The Museum of Gothenburg (Swedish: Göteborgs stadsmuseum) is in the city centre of Gothenburg, in western Sweden. It is located in the 18th-century East India House (Swedish: Ostindiska huset), originally built as the Swedish East India Company offices. The city museum was established in 1861.
The City Museum is a cultural history museum. It displays Gothenburg and West Sweden's history, from the Viking Age to the present day. There is a permanent exhibition about the Swedish East India Company. However, the maritime history of Gothenburg has a separate museum of its own.
The museum is also used as a public forum for the Gothenburg Town Planners to display new ideas and visions of the city for the citizens.
The museum was founded as the 'Göteborgs stadsmuseum' in East India House in 1861. Modelled on the Victoria and Albert Museum in London, it initially comprised natural history, art and books and covered art, science and industry. Its founders were Sven Adolf Hedlund, AF Ericsson, August Malm and Victor von Gegerfelt. The merchant John West Wilson paid for a fourth wing, opened in May 1891 shortly after his death.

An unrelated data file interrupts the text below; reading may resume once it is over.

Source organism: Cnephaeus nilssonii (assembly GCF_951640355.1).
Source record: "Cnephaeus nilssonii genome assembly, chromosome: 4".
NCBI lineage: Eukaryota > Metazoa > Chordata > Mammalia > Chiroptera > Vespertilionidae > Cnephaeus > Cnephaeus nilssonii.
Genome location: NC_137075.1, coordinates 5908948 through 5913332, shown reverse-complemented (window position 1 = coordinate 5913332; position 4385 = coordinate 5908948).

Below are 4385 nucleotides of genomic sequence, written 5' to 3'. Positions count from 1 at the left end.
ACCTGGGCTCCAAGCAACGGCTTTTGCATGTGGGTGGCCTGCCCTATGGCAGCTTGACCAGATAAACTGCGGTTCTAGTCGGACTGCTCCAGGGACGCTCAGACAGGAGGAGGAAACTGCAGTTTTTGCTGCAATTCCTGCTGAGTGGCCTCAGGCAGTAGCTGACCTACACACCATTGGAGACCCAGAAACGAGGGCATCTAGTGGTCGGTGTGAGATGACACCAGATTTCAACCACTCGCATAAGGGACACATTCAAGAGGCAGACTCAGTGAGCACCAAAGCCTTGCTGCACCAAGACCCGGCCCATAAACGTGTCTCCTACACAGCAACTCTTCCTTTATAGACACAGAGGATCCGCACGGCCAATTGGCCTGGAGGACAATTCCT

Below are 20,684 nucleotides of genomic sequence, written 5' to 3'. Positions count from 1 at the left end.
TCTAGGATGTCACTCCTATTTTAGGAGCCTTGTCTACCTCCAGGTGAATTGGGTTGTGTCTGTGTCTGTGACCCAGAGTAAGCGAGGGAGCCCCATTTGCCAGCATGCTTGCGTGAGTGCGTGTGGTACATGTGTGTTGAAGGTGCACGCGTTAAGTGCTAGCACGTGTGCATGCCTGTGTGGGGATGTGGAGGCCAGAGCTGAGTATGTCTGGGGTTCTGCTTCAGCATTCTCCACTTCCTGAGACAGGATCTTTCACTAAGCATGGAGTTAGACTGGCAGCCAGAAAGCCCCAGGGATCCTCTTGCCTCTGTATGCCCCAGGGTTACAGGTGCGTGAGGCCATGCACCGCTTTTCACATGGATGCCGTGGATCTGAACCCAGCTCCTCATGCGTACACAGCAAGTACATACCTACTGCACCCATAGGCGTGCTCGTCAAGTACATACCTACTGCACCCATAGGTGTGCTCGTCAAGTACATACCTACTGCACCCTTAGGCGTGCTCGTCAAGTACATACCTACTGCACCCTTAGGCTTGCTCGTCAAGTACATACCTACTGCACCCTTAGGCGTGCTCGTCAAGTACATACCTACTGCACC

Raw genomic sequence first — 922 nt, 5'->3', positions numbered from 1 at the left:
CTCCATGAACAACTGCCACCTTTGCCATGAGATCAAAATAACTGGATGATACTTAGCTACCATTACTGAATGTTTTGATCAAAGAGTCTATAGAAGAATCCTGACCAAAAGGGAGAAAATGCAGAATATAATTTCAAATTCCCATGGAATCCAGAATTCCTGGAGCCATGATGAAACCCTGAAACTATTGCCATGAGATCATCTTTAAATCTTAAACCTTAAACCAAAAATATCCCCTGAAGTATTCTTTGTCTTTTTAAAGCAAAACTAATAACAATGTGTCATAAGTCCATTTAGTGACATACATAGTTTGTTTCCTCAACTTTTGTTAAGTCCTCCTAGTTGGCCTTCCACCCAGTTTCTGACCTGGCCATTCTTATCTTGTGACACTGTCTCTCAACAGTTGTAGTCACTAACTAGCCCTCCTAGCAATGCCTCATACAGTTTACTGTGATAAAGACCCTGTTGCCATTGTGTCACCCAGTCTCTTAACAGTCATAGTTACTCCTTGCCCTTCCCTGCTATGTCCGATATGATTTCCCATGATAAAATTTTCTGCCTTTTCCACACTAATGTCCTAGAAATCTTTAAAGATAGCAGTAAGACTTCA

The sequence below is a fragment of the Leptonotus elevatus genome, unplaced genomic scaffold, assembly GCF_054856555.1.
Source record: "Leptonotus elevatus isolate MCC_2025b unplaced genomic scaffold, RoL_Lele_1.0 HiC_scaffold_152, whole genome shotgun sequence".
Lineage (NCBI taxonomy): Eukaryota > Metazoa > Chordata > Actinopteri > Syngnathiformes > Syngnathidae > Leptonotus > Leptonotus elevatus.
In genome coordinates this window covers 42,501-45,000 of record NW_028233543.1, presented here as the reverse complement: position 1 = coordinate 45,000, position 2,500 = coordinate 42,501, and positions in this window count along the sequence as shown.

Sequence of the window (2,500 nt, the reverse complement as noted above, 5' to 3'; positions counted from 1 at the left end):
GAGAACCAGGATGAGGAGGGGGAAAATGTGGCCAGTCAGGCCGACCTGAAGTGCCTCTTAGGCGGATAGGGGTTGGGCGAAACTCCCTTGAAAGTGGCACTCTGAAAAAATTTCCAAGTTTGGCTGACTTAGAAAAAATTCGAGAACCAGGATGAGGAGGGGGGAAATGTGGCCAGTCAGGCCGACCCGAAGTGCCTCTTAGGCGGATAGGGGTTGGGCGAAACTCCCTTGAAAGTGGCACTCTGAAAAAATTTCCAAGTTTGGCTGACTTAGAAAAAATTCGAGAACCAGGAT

At the time of the Gothenburg Exhibition in 1923 the city's collections were split in two, with the art housed in the Göteborgs konstmuseum and the rest in the Göteborgs museum or Göteborgs naturhistoriska museum. Between 1993 and 1996 several of the city's museums on archaeology, general history and the history of industry, education and theatre merged to form the Göteborg City Museum.